I Made a Leather Bucket Bag | Skillshare DIY

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When I sent my friend a Skillshare video tutorial on how to make a leather bucket bag, I didn't expect her to actually want to make it with me. I just figured it was a fun idea that belonged in the "someday" pile. She thought I was serious and enthusiastically agreed to get started with me. So I guess I had to do it.

Even though the teacher of the DIY said making the bag would be simple—and it should've been because her steps are relatively easy to follow—for amateurs like us, the process turned out to be a long one.

Amateurs make leather bucket bags from a Skillshare DIY tutorial. Was it easy and did we succeed? We walk you through the process. Pin

The first step was to buy the leather. I went for a light yellow, and my friend chose navy. We bought the leather hole punch, the special glue, and threads to match the colour of our leathers. Everything else we had, except for the sewing machine, which we managed to borrow. When we got the machine, we spent quite a bit of time watching more online tutorials to learn how to use the thing. The machine needle broke because my leather was too thick, and the glue turned out to be defective, drying into one big elastic blob.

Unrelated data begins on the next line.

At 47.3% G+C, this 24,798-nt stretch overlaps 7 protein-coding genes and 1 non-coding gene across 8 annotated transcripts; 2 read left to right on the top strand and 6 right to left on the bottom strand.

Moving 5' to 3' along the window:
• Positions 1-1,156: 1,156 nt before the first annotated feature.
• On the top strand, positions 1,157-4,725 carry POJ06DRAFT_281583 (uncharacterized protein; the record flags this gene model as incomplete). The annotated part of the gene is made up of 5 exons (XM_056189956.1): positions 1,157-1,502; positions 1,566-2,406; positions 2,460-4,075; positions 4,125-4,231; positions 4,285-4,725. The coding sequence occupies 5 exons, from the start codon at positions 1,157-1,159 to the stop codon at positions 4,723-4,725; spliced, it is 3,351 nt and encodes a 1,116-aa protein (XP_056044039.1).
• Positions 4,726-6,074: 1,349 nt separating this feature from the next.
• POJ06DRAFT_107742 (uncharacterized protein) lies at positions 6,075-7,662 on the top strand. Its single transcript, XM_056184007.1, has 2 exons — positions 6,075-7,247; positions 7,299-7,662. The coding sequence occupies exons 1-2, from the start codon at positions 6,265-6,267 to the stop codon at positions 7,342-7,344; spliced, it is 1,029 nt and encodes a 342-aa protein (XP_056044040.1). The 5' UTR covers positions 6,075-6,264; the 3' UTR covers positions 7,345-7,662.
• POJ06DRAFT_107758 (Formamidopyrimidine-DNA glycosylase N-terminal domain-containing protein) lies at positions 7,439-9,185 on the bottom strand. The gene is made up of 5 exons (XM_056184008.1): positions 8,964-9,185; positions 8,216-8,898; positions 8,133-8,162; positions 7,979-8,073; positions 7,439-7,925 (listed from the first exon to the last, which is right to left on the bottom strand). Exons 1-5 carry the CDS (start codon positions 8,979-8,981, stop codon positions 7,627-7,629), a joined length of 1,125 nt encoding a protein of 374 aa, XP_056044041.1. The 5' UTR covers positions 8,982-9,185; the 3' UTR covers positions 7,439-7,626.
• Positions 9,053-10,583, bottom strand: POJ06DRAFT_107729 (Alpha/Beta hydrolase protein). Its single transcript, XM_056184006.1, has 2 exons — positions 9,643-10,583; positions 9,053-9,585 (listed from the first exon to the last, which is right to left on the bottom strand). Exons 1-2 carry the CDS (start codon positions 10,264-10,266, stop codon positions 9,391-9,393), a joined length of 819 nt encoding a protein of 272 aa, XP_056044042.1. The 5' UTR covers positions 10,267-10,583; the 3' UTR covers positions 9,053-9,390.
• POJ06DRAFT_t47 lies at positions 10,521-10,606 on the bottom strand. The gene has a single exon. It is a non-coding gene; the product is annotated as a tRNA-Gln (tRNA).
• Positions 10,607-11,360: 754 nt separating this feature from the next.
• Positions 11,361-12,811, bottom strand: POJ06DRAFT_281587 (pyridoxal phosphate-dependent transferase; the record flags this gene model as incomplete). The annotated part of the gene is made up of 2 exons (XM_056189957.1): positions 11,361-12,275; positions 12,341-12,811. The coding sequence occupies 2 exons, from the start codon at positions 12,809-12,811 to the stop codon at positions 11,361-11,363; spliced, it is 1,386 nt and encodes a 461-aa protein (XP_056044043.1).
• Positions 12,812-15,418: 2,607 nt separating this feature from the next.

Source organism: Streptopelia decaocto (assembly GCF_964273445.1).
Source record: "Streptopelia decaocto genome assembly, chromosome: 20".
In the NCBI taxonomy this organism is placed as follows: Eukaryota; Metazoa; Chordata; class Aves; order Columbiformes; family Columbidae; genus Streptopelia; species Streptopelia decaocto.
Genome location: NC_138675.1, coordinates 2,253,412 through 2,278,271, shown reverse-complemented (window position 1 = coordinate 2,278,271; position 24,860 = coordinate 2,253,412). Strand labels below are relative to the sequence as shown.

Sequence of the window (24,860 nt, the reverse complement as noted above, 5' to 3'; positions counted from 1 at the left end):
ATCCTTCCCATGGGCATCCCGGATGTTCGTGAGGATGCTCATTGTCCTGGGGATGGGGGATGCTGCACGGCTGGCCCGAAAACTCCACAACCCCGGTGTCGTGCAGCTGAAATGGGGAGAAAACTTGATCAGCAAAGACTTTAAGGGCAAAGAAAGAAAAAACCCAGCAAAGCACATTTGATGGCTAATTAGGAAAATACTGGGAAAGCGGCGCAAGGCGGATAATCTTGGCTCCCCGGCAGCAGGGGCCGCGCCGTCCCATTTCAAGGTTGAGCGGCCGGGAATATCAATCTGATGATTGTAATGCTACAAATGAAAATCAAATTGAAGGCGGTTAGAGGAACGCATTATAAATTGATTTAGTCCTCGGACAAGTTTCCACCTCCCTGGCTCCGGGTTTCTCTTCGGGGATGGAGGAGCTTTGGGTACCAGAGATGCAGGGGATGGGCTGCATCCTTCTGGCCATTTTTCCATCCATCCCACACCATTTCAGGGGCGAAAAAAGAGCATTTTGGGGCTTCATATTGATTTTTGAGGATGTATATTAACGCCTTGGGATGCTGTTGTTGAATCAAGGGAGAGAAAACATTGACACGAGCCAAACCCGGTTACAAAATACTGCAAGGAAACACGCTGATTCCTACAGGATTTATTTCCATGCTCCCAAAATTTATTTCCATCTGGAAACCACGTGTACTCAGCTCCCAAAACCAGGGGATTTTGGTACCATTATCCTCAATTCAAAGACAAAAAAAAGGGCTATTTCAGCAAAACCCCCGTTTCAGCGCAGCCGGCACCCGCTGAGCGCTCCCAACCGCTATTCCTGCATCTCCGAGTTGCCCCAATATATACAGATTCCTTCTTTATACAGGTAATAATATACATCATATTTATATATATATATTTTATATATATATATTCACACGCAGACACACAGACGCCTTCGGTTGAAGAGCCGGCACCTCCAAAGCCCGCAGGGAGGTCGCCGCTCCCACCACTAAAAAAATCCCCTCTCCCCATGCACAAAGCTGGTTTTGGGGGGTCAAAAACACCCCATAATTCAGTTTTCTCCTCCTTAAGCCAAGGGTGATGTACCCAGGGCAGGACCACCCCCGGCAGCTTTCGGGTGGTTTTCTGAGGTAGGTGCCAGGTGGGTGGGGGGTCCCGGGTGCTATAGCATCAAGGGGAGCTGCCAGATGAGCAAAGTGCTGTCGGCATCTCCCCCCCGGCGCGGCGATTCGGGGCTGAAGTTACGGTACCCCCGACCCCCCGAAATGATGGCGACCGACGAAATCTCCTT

Punching holes into leather manually got me sweating. And the cutting and sewing part—let's just say we had some missteps. The process definitely made me appreciate the craftsmanship of expert bag makers.

Now that I'm proudly showing off my bag around town, I like to joke that it's held together by paper clips and superglue. I'm not exaggerating. After we punched extra holes in the front of the bags where we weren't supposed to, we filled them in with gold buttons, holding each into place by inserting a paperclip at the back. (Although I think we can all agree that the happy accident made the bag all the richer for it.) That big hole I couldn't sew to a close at the circular bottom of my bag? Three binder clips are in place to prevent small items from falling out. When the sewing machine refused to sew through the thick leather of the straps to the body of the bag? Super glue did the job.

The leather will set you back only about $50 to $70 (at least in Toronto), but the real cost is the time and energy put into it. I'm proud of my bag because I made it, and it's got flaws only I can appreciate. It only took us, what, three months from buying the leather to conception? If you also have little to no skills and want your own, you better have the patience to make one 🙂

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